While such proposals have eliminated or reduced the above enumerated cost factors associated with systems employing separate clarifiers or separators and aeration vessels, they are not without drawbacks of their own. For example, the clarifier constructions act as a restriction in the channel of the aeration vessel. That is, they act as a transverse baffle. This in turn blocks movement of scum or floating material requiring the presence of some means for removing the scum and the floating material from the sides of the clarifier.

Moreover, the restrictive nature of such systems frequently interferes with the velocity of the waste water moving in the aeration vessel such that velocity gradients may occur. Where a low velocity area is generated, undesirable sludge deposition is likely to occur.

When steps are taken to eliminate the velocity problem, frequently the depth of the vessel in the vicinity of the clarifier will be made much greater. This in turn increases the construction costs and has potential problem posed by the existence of significant ground water or, in the alternative, may require extensive excavation into underlying bedrock.

In others, the design of the clarifier may be such as to allow so-called "short circuiting" meaning that the waste water does not uniformly flow through the entire volume of the separator but takes a path of lesser size. This of course means that the velocity of the waste water in the reduced path is increased over the design velocity which in turn may interfere with the settling of solids in the waste water.

In order to overcome these difficulties, in the commonly owned application of Kersten, Ser. No. 527,015, filed Aug. 29, 1983, now U.S. Pat. No. 4,487,692, and entitled "Sidewall Mounted Separator for Removing Solids and Waste Water" there is proposed a clarifier construction which avoids velocity gradients and which may be easily disposed in existing aeration vessels and/or does not require unusual excavation when installed as part of a newly constructed aeration vessel. The present invention constitutes a further improvement employing the principles of the Kersten separator.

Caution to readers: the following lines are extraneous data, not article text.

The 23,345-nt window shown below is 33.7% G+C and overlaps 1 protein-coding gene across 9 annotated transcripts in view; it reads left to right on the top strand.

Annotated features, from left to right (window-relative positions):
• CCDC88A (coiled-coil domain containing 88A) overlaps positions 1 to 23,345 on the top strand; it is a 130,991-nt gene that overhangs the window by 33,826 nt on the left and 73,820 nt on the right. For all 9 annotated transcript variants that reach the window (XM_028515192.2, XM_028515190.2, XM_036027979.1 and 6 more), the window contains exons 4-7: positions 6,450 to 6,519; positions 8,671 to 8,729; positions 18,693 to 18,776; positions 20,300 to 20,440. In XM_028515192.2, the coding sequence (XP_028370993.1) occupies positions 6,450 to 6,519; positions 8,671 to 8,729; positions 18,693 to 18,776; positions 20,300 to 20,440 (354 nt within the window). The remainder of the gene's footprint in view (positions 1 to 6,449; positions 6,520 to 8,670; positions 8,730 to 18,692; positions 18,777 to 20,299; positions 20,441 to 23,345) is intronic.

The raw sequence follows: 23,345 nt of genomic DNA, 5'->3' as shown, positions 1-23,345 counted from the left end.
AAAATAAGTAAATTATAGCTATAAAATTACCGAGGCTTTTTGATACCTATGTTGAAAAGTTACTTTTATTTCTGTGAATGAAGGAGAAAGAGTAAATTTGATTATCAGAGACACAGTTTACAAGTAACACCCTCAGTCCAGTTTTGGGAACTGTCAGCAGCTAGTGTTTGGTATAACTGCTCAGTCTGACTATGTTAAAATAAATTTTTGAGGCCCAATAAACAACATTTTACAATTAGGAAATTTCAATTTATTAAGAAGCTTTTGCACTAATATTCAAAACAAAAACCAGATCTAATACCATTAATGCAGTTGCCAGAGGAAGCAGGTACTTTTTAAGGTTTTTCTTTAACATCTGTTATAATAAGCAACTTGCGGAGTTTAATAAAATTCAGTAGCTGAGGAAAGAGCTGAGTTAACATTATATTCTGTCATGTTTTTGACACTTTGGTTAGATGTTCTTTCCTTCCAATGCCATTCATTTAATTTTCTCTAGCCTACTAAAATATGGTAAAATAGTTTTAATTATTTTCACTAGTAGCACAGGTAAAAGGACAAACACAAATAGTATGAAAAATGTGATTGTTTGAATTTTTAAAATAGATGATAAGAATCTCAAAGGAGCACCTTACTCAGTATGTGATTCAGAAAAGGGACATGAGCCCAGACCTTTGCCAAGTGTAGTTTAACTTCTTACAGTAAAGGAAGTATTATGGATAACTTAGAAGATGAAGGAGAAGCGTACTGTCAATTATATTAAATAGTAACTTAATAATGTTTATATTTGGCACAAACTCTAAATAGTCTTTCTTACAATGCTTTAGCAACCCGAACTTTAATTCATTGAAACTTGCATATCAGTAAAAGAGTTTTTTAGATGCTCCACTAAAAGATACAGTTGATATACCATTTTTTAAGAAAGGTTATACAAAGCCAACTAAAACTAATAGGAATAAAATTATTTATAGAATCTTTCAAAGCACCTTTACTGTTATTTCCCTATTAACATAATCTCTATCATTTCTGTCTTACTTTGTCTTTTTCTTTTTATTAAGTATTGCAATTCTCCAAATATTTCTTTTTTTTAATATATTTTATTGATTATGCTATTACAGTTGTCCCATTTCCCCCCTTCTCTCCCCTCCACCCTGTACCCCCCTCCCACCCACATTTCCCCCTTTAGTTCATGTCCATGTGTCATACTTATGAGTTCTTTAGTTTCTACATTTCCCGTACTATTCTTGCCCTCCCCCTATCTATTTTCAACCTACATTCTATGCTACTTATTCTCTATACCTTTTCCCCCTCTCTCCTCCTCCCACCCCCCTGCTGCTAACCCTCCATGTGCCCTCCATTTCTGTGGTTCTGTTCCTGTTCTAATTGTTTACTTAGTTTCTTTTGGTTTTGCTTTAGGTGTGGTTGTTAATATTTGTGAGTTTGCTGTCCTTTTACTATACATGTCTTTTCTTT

SUMMARY OF THE INVENTION

It is the principal object of the invention to provide a vessel wherein both aeration or oxidation and separation or clarification may occur. More specifically, it is an object of the invention to provide such a vessel which eliminates the difficulties heretofore associated with scum and floating material and interference with desired flow velocity.

According to one facet of the invention, there is provided a vessel having a flow path, a bottom and at least one vessel wall. Means are provided for introducing waste water to be treated into the vessel along with means for moving waste water within the vessel along the flow path. Means are also included for introducing an oxygen containing medium into the waste water within the vessel to promote oxidation of organic solids in the waste water. A clarifier is mounted on the vessel wall and within the vessel. The clarifier includes a clarifier wall elongated in the direction of the flow path and relatively narrowly spaced from the vessel wall. The clarifier wall further extends upwardly within the vessel to a location above the intended level of waste water within the vessel and additional walls on the upstream and downstream ends of the clarifier extend between the same and the clarifier wall so that the walls define an elongated, narrow clarifying chamber having an upper end and a lower end. The lower end of the chamber is substantially closed and baffle means are disposed within the chamber between the upper and lower ends. Inlets for the chamber are located toward the upstream end of the clarifier wall and at intervals along the wall. The inlets are disposed at the lower end of the chamber. Means are provided at the upper end of the chamber for withdrawing clarified water therefrom at a rate such that organic solids and waste water within the chamber may settle therein and means are located in the chamber at the lower end for removing settled organic solids from the chamber.

According to another facet of the invention, there is provided a vessel, a waste water introducing means, a waste water moving means, a waste water oxygen introducing means and clarifier walls and additional walls as before. According to this facet of the invention, the clarifier wall extends from the bottom of the vessel, the bottom of the vessel providing for the closing of the lower end of the clarifier chamber. This arrangement provides excellent isolation of the interior of the clarifying chamber from the flow in the oxidation vessel to promote settling of organic solids.